February 5, 2014
By Sam McNerney
Andrew Yang (@AndrewYangVFA) is the founder and CEO of Venture for America, which trains top college graduates and sends them to start-ups where they learn how to become entrepreneurs. His new book is Smart People Should Build Things: How to Restore our Culture of Achievement, Build a Path for Entrepreneurs, and Create New Jobs in America. Andrew began as a lawyer making $125,000 a year before he quit to co-found the dot-com company Stargiving. Looking back on his experiences as a lawyer and an entrepreneur, Andrew asks, “What if 25 percent of our top graduates went to start-ups around the country each year instead of to Wall Street?”
McNerney: For our readers who do not know, could you explain Venture for America and its goals?
Yang: Venture for America is a non-profit that recruits, selects, trains, and places top college graduates in start-ups in cities around the country. Our goals are to help revitalize U.S. cities through entrepreneurship and to create a concrete path for aspiring entrepreneurs. Our immediate goal is to help create 100,000 new U.S. jobs by 2025 in 2 ways: help early-stage growth companies access the talent they need to expand, and train a critical mass of our top people to become business builders. We need to get our smart people building things again, and we need to give them a genuine choice to do so.
McNerney: The top graduates of the top schools are flooding into high paying jobs in finance and consulting. You report that “In 2012, of the four Dartmouth valedictorians, two went to Goldman Sachs, one to Morgan Stanley, and one to McKinsey.” What’s the problem here?
Yang: The issue is simply that certain organizations, industries and firms have the money, people, brand equity, time horizon and consistent need for talent that they can become very, very good at recruiting the top prospects at Dartmouth and other schools. It also helps that these firms have a legacy of getting top graduates from the school, pay well, and are located in a city these young people find attractive. It would almost be irrational for them to do something else. Yet what is rational for the individual can, in the aggregate, lead our economy and society someplace we’d rather not be.
McNerney: Let’s say I’m two years out of Harvard. I’ve been working at McKinsey making $100,000 a year, but I don’t find my job meaningful and I’m ready for a change. I can’t find a new opportunity that allows me to maintain my lifestyle—a pay cut is almost inevitable. You refer to this situation as having “golden hand-cuffs.” What should I, or someone in an equivalent situation, do?
Yang: The first thing is to not get used to how much money you’re making, so you can maintain flexibility. A pay cut really hurts only if you think you’re going to get paid that much forever. Next, you need to find an organization that’s growing and doing something you’re excited about, and is led by people you can learn from. Show up at their door and say, “I’m here to help” and then find ways to add value. Within several months you’ll either have responsibilities and a role or you would have learned a lot about the kind of place you want to be.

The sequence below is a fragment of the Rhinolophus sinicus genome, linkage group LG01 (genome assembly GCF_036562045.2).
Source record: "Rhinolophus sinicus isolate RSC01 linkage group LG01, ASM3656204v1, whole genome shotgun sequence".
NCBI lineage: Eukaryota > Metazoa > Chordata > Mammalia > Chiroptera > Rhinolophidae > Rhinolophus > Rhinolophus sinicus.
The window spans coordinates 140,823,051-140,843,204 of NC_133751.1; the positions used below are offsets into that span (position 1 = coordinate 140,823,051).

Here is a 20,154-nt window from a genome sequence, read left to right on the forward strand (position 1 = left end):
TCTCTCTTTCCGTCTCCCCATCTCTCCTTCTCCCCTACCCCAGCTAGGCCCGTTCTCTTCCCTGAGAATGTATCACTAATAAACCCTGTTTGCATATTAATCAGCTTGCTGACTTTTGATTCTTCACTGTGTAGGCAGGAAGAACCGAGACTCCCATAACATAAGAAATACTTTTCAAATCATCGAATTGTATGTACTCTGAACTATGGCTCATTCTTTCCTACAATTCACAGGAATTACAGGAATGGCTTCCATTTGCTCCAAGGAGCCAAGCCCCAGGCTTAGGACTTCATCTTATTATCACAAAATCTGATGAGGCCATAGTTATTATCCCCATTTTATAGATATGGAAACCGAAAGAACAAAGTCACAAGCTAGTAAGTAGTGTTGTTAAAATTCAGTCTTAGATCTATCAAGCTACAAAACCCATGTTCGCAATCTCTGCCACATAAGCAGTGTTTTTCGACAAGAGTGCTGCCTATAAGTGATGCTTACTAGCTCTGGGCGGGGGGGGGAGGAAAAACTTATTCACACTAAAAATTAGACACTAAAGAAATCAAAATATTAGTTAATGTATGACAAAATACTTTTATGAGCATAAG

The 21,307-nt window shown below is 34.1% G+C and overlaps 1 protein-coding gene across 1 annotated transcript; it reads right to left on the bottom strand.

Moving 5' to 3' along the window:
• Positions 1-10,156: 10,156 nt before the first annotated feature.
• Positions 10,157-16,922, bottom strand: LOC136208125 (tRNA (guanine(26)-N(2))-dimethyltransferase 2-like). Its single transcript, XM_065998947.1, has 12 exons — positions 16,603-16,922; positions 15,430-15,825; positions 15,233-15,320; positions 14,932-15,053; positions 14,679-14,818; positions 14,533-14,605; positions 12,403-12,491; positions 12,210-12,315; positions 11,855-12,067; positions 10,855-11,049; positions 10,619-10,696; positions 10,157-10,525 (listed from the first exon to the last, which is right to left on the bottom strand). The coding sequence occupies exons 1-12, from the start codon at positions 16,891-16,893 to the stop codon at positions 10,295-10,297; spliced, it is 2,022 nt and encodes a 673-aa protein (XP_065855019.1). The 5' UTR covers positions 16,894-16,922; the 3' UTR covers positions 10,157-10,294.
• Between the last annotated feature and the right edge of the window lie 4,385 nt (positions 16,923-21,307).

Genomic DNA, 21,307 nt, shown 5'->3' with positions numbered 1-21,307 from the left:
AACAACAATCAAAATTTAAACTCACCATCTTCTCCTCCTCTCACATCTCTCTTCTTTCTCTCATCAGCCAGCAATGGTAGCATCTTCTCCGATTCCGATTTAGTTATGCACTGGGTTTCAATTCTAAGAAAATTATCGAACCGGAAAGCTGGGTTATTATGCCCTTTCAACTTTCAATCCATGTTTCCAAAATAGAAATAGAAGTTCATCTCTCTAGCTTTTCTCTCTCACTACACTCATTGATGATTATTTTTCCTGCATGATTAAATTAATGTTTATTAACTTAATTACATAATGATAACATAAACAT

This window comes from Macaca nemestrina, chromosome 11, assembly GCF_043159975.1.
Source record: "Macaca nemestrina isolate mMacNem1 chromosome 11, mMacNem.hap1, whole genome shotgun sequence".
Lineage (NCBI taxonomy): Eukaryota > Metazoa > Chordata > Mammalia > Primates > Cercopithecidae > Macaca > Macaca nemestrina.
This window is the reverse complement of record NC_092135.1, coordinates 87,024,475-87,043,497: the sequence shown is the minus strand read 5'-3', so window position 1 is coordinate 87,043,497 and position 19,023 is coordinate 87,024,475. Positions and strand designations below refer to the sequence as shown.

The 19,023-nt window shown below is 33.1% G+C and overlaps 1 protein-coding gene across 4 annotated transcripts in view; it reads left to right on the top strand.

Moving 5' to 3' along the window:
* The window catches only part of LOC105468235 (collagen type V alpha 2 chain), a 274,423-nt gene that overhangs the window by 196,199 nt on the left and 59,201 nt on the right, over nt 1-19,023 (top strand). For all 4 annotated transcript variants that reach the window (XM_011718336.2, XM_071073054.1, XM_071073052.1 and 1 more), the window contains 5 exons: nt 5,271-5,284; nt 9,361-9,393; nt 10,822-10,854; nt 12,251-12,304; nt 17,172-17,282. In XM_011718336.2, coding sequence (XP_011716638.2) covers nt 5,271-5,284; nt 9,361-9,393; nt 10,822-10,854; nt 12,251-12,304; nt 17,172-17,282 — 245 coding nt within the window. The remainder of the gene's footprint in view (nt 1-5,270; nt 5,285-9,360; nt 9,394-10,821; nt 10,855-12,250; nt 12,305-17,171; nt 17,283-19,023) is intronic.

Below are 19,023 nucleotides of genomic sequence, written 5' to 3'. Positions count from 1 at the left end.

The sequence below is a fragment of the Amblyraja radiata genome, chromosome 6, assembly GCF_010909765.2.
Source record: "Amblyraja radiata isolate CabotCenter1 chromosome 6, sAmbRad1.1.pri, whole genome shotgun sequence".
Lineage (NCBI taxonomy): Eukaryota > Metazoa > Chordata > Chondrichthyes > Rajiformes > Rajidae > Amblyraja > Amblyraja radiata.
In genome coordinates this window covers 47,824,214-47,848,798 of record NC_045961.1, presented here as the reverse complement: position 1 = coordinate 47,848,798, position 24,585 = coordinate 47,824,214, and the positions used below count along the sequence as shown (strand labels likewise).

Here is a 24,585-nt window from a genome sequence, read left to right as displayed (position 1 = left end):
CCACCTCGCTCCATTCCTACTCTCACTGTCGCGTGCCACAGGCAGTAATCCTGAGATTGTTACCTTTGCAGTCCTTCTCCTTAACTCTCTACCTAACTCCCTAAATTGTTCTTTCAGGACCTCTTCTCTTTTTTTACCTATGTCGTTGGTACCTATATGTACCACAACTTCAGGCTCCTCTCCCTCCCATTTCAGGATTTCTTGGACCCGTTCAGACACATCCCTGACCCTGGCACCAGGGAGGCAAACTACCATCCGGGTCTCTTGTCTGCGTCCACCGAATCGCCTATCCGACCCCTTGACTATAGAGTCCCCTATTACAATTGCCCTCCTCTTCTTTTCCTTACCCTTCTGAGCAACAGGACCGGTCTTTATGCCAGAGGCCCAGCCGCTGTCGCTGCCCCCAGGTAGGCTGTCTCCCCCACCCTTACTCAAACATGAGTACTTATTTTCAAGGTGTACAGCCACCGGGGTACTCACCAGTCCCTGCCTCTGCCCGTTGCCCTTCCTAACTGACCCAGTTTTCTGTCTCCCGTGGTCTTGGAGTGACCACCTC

McNerney: One passage in your book astonished me. You say that after Ebay acquired PayPal in 2002, “PayPal’s founders and employees went on to found or co-found LinkedIn, YouTube, Yelp, Tesla Motors, SpaceX, Yammer, 500 Start-ups and many other companies.” Do you think we’re underestimating the impact entrepreneurs and start-ups are having on the economy?
Yang: Potentially, though PayPal is perhaps the most prolific of companies in this way. Their alums are legendary. If anything, we are likely underestimating the potential value of having more people who are well-equipped to build something. You learn from the organizations you’re in. If you have more companies like PayPal training more and more experienced builders, the potential is limitless.
McNerney: What advice would you give to an intelligent and capable 2014 grad (who could go into consulting or finance or get an advanced degree) who has an itch to become an entrepreneur?
Yang: There isn’t an easy answer. With Venture for America, we’re saying “go learn how a business gets built for 2 years,” which we obviously believe is the right way to go. But people who head to professional services or grad schools can still go on to do great things. The issue is that they need to remain somewhat immune from the cultures around them. If you become an academic, all of the forces around you will be telling you to do things that will benefit your academic career, not your eventual start-up. The same is true in professional service firms.
McNerney: What are the biggest myths about what it takes to be an entrepreneur?
Yang: First, no one’s born an entrepreneur, in the sense that everyone learns from their experiences and gets better over time. Bill Gates’s first company before Microsoft didn’t work out. Henry Ford’s first car company went out of business. They learned and got better. If you want to be an entrepreneur, you need to put yourself into position to iterate, likely stumble and fail, and then get back up stronger. This process typically takes years. Second, that entrepreneurship is about creativity. It’s less about creativity than it is persistence, determination and problem-solving. Last, entrepreneurship is less an individual activity than a team sport. Every entrepreneur needs a set of talented people around him or her to do what they do.
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